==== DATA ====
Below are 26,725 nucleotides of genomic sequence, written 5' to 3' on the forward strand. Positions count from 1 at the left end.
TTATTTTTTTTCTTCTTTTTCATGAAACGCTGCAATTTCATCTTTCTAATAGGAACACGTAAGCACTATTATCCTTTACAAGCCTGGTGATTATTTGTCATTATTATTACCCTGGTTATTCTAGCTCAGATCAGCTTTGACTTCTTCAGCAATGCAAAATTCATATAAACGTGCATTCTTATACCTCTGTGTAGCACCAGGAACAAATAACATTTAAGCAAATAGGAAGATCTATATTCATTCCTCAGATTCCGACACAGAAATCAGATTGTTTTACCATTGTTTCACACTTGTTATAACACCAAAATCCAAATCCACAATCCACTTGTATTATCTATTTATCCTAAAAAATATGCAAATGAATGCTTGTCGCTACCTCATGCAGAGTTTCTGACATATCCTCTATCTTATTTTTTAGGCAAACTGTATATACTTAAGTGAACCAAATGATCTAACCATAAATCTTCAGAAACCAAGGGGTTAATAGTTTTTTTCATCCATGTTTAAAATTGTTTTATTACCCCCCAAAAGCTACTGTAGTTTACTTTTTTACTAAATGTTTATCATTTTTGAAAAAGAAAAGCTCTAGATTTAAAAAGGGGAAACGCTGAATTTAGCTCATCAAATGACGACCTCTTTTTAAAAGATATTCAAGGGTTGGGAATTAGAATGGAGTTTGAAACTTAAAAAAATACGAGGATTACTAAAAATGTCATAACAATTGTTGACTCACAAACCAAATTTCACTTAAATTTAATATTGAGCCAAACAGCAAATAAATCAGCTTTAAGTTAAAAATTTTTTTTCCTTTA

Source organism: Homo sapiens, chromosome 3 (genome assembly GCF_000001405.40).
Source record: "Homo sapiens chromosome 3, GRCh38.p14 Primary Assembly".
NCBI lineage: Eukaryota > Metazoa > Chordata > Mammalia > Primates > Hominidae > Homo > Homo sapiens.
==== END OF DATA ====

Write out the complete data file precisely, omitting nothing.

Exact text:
Below are 26,725 nucleotides of genomic sequence, written 5' to 3' on the forward strand. Positions count from 1 at the left end.
TTATTTTTTTTCTTCTTTTTCATGAAACGCTGCAATTTCATCTTTCTAATAGGAACACGTAAGCACTATTATCCTTTACAAGCCTGGTGATTATTTGTCATTATTATTACCCTGGTTATTCTAGCTCAGATCAGCTTTGACTTCTTCAGCAATGCAAAATTCATATAAACGTGCATTCTTATACCTCTGTGTAGCACCAGGAACAAATAACATTTAAGCAAATAGGAAGATCTATATTCATTCCTCAGATTCCGACACAGAAATCAGATTGTTTTACCATTGTTTCACACTTGTTATAACACCAAAATCCAAATCCACAATCCACTTGTATTATCTATTTATCCTAAAAAATATGCAAATGAATGCTTGTCGCTACCTCATGCAGAGTTTCTGACATATCCTCTATCTTATTTTTTAGGCAAACTGTATATACTTAAGTGAACCAAATGATCTAACCATAAATCTTCAGAAACCAAGGGGTTAATAGTTTTTTTCATCCATGTTTAAAATTGTTTTATTACCCCCCAAAAGCTACTGTAGTTTACTTTTTTACTAAATGTTTATCATTTTTGAAAAAGAAAAGCTCTAGATTTAAAAAGGGGAAACGCTGAATTTAGCTCATCAAATGACGACCTCTTTTTAAAAGATATTCAAGGGTTGGGAATTAGAATGGAGTTTGAAACTTAAAAAAATACGAGGATTACTAAAAATGTCATAACAATTGTTGACTCACAAACCAAATTTCACTTAAATTTAATATTGAGCCAAACAGCAAATAAATCAGCTTTAAGTTAAAAATTTTTTTTCCTTTA

Source organism: Homo sapiens, chromosome 3 (genome assembly GCF_000001405.40).
Source record: "Homo sapiens chromosome 3, GRCh38.p14 Primary Assembly".
NCBI lineage: Eukaryota > Metazoa > Chordata > Mammalia > Primates > Hominidae > Homo > Homo sapiens.